The Future


There’s an annoying sense of familiarity in the beginning of Miranda July’s ultimately charming film, The Future. Two, shaggy characters are immediately introduced, Sophie (July, who also wrote and directed), and Jason (Hamish Linklater). Much takes place in the humble apartment belonging to these two. It’s not immediately clear if Jason and Sophie are siblings, or lovers, and this lack of romanticism (as they are, in fact, in a long-term, romantic relationship) hints at the film’s initially ordinary trajectory. Fortunately, Ms. July has an uncanny ability to construct magic and surrealism around a most pedestrian subject.

Indeed, a talking cat makes several appearances.  So does a talking moon and a t-shirt capable of moving itself in a crawling fashion. And at one point, Jason discovers an ability to stop time. This shouldn’t suggest, however, that The Future is facetious, or quaint. Despite often being quite funny, the film’s biggest strength is its adeptness at handling complex emotions with a refined grace.

Despite being in their mid-thirties, Jason and Sophie still have a childlike approach to life and ambitions–artistic and otherwise.  These ambitions are growing fainter, but are very much still present. The childless couple is confronted with reality when they take a wounded stray cat to a veterinary hospital which they plan to adopt in thirty days, after it has finished healing. They name him Paw-Paw. The thought of the responsibility required to constantly care for an ill cat (something about renal failure is mentioned along with a complicated medication schedule) incites a panic in Sophie and Jason. They decide to finally do the something wonderful they had always planned on doing, and they have to do it before they were saddled with Paw-Paw.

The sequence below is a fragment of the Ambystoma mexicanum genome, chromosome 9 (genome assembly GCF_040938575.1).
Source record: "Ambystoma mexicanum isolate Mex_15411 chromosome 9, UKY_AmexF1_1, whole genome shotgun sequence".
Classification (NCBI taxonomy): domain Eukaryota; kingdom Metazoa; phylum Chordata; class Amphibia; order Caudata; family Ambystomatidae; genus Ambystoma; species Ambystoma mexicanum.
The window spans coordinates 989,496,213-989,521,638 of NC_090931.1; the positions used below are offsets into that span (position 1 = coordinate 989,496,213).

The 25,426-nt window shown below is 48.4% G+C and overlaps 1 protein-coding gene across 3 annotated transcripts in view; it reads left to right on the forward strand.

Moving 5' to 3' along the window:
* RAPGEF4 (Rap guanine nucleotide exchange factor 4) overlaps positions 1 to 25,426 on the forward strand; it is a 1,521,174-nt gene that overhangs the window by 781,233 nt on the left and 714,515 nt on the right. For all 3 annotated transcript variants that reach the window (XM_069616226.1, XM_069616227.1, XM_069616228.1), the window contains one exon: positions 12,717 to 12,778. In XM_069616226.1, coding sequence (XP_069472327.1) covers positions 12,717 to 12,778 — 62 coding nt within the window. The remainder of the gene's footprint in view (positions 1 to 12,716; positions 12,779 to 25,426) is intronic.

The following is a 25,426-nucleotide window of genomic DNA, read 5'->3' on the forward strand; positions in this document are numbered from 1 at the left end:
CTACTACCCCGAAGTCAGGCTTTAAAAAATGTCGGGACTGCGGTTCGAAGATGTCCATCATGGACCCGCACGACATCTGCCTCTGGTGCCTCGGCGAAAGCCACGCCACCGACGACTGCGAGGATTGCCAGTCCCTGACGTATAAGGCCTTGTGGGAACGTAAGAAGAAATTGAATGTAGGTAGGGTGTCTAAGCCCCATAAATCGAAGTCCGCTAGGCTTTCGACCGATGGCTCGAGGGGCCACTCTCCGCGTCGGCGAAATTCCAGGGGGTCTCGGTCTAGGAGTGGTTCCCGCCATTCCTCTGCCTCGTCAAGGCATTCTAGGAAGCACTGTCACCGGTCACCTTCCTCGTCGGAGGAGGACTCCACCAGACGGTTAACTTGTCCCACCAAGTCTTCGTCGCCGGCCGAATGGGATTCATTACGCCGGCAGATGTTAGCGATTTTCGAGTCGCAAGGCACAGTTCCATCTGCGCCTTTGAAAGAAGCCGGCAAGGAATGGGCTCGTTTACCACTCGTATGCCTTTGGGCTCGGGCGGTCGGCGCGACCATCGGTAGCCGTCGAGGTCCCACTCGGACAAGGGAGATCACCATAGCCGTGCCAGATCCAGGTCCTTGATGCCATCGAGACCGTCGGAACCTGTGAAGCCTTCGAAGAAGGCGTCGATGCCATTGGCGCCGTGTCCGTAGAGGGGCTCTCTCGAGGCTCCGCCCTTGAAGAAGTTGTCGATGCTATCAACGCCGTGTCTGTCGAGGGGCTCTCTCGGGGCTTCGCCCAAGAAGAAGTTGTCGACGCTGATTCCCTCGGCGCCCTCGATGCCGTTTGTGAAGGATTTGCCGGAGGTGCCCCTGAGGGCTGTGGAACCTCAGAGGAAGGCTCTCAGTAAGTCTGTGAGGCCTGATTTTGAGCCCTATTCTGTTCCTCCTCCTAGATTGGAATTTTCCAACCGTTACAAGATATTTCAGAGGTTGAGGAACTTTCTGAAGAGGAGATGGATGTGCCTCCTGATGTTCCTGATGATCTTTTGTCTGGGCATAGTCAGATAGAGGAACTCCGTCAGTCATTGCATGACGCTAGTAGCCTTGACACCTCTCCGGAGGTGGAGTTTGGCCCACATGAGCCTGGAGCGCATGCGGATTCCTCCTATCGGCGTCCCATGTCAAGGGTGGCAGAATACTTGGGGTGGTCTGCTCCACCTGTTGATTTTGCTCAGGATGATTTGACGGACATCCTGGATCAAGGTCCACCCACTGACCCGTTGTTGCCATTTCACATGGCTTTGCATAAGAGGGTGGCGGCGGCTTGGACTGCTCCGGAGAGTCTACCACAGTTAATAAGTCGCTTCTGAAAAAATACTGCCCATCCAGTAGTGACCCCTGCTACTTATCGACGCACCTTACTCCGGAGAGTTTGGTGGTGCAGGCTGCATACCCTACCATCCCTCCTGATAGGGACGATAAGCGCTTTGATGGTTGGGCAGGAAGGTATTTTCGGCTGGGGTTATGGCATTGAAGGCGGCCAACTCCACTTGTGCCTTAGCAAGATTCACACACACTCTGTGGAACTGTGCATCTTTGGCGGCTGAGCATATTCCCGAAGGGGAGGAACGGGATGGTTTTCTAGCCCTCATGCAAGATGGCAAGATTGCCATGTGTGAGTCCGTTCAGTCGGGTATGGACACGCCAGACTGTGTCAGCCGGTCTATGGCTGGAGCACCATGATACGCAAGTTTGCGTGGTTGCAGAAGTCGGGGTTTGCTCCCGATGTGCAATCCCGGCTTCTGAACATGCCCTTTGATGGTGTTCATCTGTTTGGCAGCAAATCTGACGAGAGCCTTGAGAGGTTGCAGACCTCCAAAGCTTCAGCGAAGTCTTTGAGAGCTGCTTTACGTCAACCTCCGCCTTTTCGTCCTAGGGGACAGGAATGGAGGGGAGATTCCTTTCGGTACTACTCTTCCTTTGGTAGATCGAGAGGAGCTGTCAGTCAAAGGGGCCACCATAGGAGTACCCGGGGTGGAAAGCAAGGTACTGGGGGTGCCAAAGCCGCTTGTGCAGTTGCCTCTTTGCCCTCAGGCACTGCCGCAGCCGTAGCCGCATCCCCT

Paw-Paw is the previously mentioned speaking cat, by the way, addressing the audience while we are only ever allowed to see it’s gesturing paws. They quit their jobs (dance teacher for toddlers, tech support). Jason begins volunteering for an eco-friendly cause. Sophie plans to create thirty dances in thirty days that she hopes will garner her some attention on the internet.

Sophie’s newly freed up days spawns an affair with a suburban dad named Marshall (David Warshofsky). At this point, The Future is in dangerous territory: another story of quirky bohemians in a rocky place with their relationship.  It doesn’t make the same mistakes as all the similar films that came before it.  It’s a strangely affecting film, that’s both weird and consuming.  The surrealist aspects of the film lend themselves into a wonderful metaphor on life, relationships, and pain.  It’s this gentle suggestion that even the ordinary in life can feel grandiose, and cosmic that makes it powerful and familiar.  Who hasn’t stopped time and had a conversation with the moon during a break up?  Or at least wanted to?

★★★★

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